As I was driving down Beacon Street on my way to Spaulding Rehab's Aquatics Therapy Class last night, I noticed that the mile markers have been repainted in anticipation of the running of the 118th Boston Marathon. As I drove through Kenmore Square, I saw the freshly painted "One Mile to go" marker. I got on Storrow Drive and I could not process what I saw in the distance; thick smoke coming from a building.
Oh maybe it's just the smoke from a fireplace in the brownstones being carried by the wind gusts.
We had an amazing Aquatics Therapy Class. I could feel my legs building strength as I did laps with the kick board. Because we had a small class, we received even more individual attention than usual. We could make use of the entire pool since there were no patients and a small class. I was able to experiment with challenging myself using deeper or shallow waters and then talking with Karis, our therapist, about my experience. We did planks using a noodle and I could feel my core strength. I was "deep" into my mind/body connection. I had the equivalent of a runner's high after the class and felt the best I have felt in a long time. The aches and pains that linger with our never ending winter had melted away. They were replaced by soreness and a sense of strength and a renewed sense of healing on a deeper level.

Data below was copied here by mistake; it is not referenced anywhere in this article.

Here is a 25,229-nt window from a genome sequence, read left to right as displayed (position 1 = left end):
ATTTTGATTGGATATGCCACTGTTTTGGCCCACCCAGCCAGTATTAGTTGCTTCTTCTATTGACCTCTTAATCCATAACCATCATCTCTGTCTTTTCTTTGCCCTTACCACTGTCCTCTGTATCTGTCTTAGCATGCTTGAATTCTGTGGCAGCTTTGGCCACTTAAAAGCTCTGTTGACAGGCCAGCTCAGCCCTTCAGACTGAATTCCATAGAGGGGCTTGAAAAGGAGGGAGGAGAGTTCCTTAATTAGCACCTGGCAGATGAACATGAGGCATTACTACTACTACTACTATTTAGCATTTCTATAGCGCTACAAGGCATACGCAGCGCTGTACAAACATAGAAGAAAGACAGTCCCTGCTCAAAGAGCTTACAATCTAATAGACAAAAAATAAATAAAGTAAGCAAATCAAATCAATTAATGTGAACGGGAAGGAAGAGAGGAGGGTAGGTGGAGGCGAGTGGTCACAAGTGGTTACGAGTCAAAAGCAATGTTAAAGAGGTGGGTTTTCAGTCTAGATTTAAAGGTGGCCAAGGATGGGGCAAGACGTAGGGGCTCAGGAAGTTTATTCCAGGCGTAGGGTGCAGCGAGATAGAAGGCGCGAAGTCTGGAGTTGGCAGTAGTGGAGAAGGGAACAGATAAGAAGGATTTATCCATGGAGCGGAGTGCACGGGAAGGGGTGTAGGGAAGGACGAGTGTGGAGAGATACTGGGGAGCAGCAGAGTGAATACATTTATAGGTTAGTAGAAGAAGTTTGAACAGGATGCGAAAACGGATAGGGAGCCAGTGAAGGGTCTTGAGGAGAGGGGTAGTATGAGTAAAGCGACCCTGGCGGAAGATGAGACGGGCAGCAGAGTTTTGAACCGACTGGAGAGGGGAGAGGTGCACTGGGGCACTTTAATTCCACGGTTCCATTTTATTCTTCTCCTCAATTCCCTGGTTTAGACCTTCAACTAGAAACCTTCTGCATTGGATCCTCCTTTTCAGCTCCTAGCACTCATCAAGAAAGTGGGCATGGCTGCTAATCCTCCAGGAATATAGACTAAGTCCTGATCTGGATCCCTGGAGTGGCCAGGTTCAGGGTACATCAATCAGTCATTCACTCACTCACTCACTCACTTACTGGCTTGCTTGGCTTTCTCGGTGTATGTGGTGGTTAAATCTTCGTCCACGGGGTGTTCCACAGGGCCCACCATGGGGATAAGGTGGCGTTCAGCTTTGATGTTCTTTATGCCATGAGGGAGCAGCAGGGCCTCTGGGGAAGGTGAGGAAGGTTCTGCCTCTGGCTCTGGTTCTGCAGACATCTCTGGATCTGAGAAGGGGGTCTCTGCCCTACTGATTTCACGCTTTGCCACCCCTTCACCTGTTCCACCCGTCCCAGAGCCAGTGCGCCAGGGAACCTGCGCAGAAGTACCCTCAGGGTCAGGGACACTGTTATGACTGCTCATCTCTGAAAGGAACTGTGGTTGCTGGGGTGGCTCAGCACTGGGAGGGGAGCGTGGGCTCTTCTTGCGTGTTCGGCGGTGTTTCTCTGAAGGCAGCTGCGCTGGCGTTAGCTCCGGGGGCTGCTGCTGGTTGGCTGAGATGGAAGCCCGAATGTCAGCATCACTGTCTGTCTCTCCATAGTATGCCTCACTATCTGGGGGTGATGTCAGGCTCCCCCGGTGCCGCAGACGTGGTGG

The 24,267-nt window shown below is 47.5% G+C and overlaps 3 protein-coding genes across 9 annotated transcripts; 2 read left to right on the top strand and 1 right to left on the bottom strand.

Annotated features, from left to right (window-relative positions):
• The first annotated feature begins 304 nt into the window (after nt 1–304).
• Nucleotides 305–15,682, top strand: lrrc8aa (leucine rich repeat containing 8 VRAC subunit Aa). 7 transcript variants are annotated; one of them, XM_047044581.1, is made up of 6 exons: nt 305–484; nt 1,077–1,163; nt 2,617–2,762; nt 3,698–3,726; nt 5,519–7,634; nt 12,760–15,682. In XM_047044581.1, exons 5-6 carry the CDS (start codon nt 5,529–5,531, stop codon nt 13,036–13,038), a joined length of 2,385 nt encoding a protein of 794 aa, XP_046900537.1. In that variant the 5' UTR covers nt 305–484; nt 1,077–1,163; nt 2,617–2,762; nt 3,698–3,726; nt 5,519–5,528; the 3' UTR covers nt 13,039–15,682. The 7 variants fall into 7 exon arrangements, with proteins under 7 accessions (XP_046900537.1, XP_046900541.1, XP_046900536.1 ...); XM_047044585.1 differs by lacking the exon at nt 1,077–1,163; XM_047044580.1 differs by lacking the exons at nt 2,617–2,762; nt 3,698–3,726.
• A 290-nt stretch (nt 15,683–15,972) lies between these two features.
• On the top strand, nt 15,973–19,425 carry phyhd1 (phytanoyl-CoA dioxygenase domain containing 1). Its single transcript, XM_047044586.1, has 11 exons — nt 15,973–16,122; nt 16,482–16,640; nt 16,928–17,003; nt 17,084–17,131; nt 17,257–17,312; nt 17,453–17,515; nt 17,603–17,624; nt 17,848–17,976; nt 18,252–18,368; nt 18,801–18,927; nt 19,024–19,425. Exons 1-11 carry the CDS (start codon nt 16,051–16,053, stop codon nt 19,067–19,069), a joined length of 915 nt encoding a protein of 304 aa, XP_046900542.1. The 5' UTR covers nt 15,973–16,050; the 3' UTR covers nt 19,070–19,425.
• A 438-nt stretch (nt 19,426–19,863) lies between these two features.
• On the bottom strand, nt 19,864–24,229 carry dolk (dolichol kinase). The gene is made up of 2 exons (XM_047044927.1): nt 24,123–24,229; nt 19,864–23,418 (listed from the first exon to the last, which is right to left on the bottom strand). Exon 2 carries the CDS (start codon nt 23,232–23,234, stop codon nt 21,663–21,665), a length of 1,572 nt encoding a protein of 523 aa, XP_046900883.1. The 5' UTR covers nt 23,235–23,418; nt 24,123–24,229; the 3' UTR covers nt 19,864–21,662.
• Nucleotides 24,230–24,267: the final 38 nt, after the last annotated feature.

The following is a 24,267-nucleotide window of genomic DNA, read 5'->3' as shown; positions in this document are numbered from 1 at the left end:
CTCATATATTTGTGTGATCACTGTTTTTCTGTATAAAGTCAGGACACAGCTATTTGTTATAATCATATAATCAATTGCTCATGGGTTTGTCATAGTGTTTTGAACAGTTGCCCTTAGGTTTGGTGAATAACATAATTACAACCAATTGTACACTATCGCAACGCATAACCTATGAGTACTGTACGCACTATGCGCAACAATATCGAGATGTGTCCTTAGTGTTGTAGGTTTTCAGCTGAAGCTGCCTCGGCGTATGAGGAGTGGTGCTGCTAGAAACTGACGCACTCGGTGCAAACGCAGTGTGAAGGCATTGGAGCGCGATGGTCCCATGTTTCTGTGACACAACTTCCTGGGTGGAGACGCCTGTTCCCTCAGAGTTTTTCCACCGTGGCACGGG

As we drove down Charles Street the #weruntogether banners were flapping in the wind:
Traffic was backed up on Storrow Drive and the Copley Square exit was blocked off by State Police cars. A heaviness hung in the air although it was yet unnamed. Cars were uncharacteristically polite allowing for lane changes. There was an eerie silence as we drove by the fire scene with ambulances and fire trucks and a building that had been gutted. It was another moment frozen in time in less than 12 months in Boston.
When we returned home and went through my Facebook feed, we learned the tragic news that two of Boston's heroes had fallen and 18 were injured and taken to local hospitals. One of the firefighters, Michael Kennedy, had been a first responder at last year's Boston Marathon bombings and was training to run this year's marathon.
Hearts are broken once again in our beautiful city and once again we come together as a community to grieve, honor lives that were lost and see beyond the tragedy to strength, heroism and sharing love and caring. There is an outpouring of love at the Fire Station for those who were lost as flowers and food are being delivered to support Engine 33 and Ladder 15.
I am once again reminded that all we have is today; a lesson I started to learn at the age of 5 when I contracted paralytic polio and my life was changed forever and a lesson I learn over and over and over again. But along with the fragility of life, and knowing all we have is today, I am also reminded that all we need is love to get us through whatever tragedy and trauma life throws our way. While we cannot change tragic events, we can help each other heal through the power of loving and caring for and about each other.
My heart goes out in love and prayers to the brotherhood of firefighters who lost two of their beloveds and their families, those injured in the blaze and those who lost all of their possessions and to all who are moved by yesterday's tragic events.
Out of our deepest wounds we find our greatest strength, our most beautiful treasures and the knowledge that love is far greater and more powerful than any experience we endure.~Mary McManus